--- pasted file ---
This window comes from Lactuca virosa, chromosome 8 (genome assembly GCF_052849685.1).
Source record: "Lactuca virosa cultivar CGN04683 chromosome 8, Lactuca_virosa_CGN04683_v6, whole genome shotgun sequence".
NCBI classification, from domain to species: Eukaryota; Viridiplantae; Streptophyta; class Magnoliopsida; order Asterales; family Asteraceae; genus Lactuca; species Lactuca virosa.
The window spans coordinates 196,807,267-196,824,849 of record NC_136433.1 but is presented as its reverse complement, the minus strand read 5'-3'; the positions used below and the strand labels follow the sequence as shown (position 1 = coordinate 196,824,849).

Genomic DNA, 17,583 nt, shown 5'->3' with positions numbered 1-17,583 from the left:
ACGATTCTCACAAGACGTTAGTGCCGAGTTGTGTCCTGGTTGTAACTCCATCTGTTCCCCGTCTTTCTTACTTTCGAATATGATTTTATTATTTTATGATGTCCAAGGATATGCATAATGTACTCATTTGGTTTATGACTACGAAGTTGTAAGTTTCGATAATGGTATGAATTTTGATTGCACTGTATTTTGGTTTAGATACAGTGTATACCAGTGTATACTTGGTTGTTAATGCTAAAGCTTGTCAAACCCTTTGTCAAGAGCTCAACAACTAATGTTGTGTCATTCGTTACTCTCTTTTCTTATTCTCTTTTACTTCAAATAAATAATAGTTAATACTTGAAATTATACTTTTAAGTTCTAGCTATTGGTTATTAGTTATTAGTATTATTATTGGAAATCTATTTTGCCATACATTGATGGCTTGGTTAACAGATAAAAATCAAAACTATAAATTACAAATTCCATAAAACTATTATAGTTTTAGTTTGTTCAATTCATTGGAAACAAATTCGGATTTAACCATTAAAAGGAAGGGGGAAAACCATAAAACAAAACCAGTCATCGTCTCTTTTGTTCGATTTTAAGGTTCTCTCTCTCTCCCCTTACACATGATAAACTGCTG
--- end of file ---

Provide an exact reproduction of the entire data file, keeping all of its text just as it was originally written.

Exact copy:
This window comes from Lactuca virosa, chromosome 8 (genome assembly GCF_052849685.1).
Source record: "Lactuca virosa cultivar CGN04683 chromosome 8, Lactuca_virosa_CGN04683_v6, whole genome shotgun sequence".
NCBI classification, from domain to species: Eukaryota; Viridiplantae; Streptophyta; class Magnoliopsida; order Asterales; family Asteraceae; genus Lactuca; species Lactuca virosa.
The window spans coordinates 196,807,267-196,824,849 of record NC_136433.1 but is presented as its reverse complement, the minus strand read 5'-3'; the positions used below and the strand labels follow the sequence as shown (position 1 = coordinate 196,824,849).

Genomic DNA, 17,583 nt, shown 5'->3' with positions numbered 1-17,583 from the left:
ACGATTCTCACAAGACGTTAGTGCCGAGTTGTGTCCTGGTTGTAACTCCATCTGTTCCCCGTCTTTCTTACTTTCGAATATGATTTTATTATTTTATGATGTCCAAGGATATGCATAATGTACTCATTTGGTTTATGACTACGAAGTTGTAAGTTTCGATAATGGTATGAATTTTGATTGCACTGTATTTTGGTTTAGATACAGTGTATACCAGTGTATACTTGGTTGTTAATGCTAAAGCTTGTCAAACCCTTTGTCAAGAGCTCAACAACTAATGTTGTGTCATTCGTTACTCTCTTTTCTTATTCTCTTTTACTTCAAATAAATAATAGTTAATACTTGAAATTATACTTTTAAGTTCTAGCTATTGGTTATTAGTTATTAGTATTATTATTGGAAATCTATTTTGCCATACATTGATGGCTTGGTTAACAGATAAAAATCAAAACTATAAATTACAAATTCCATAAAACTATTATAGTTTTAGTTTGTTCAATTCATTGGAAACAAATTCGGATTTAACCATTAAAAGGAAGGGGGAAAACCATAAAACAAAACCAGTCATCGTCTCTTTTGTTCGATTTTAAGGTTCTCTCTCTCTCCCCTTACACATGATAAACTGCTG